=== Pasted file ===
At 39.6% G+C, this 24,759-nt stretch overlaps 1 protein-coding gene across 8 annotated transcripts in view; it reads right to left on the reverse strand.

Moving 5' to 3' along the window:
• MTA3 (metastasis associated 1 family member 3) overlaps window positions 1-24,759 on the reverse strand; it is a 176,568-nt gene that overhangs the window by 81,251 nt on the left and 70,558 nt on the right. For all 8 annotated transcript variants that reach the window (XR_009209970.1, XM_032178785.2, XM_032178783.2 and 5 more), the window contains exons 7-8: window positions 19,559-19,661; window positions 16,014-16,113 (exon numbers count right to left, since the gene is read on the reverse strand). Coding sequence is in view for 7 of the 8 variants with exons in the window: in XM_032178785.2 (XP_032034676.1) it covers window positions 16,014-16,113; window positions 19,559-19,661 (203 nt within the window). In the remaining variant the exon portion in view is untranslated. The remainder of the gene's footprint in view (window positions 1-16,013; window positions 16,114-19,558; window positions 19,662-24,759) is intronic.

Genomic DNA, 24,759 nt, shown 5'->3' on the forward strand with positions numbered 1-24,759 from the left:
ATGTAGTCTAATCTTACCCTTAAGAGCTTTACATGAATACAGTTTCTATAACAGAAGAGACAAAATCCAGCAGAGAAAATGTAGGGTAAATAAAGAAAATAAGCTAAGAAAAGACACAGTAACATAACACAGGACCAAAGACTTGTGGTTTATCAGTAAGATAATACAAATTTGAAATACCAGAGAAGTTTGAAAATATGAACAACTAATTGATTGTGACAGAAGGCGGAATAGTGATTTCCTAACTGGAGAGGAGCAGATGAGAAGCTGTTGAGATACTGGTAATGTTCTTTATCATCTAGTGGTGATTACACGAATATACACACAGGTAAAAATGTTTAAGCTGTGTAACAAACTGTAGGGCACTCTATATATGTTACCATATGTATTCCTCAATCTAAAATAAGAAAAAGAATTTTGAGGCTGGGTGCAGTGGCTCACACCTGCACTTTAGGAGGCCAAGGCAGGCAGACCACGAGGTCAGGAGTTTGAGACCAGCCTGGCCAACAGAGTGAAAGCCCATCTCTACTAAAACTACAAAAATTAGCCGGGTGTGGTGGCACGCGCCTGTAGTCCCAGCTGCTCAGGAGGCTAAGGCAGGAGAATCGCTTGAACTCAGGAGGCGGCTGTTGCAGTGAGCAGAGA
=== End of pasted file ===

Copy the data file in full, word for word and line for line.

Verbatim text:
At 39.6% G+C, this 24,759-nt stretch overlaps 1 protein-coding gene across 8 annotated transcripts in view; it reads right to left on the reverse strand.

Moving 5' to 3' along the window:
• MTA3 (metastasis associated 1 family member 3) overlaps window positions 1-24,759 on the reverse strand; it is a 176,568-nt gene that overhangs the window by 81,251 nt on the left and 70,558 nt on the right. For all 8 annotated transcript variants that reach the window (XR_009209970.1, XM_032178785.2, XM_032178783.2 and 5 more), the window contains exons 7-8: window positions 19,559-19,661; window positions 16,014-16,113 (exon numbers count right to left, since the gene is read on the reverse strand). Coding sequence is in view for 7 of the 8 variants with exons in the window: in XM_032178785.2 (XP_032034676.1) it covers window positions 16,014-16,113; window positions 19,559-19,661 (203 nt within the window). In the remaining variant the exon portion in view is untranslated. The remainder of the gene's footprint in view (window positions 1-16,013; window positions 16,114-19,558; window positions 19,662-24,759) is intronic.

Genomic DNA, 24,759 nt, shown 5'->3' on the forward strand with positions numbered 1-24,759 from the left:
ATGTAGTCTAATCTTACCCTTAAGAGCTTTACATGAATACAGTTTCTATAACAGAAGAGACAAAATCCAGCAGAGAAAATGTAGGGTAAATAAAGAAAATAAGCTAAGAAAAGACACAGTAACATAACACAGGACCAAAGACTTGTGGTTTATCAGTAAGATAATACAAATTTGAAATACCAGAGAAGTTTGAAAATATGAACAACTAATTGATTGTGACAGAAGGCGGAATAGTGATTTCCTAACTGGAGAGGAGCAGATGAGAAGCTGTTGAGATACTGGTAATGTTCTTTATCATCTAGTGGTGATTACACGAATATACACACAGGTAAAAATGTTTAAGCTGTGTAACAAACTGTAGGGCACTCTATATATGTTACCATATGTATTCCTCAATCTAAAATAAGAAAAAGAATTTTGAGGCTGGGTGCAGTGGCTCACACCTGCACTTTAGGAGGCCAAGGCAGGCAGACCACGAGGTCAGGAGTTTGAGACCAGCCTGGCCAACAGAGTGAAAGCCCATCTCTACTAAAACTACAAAAATTAGCCGGGTGTGGTGGCACGCGCCTGTAGTCCCAGCTGCTCAGGAGGCTAAGGCAGGAGAATCGCTTGAACTCAGGAGGCGGCTGTTGCAGTGAGCAGAGA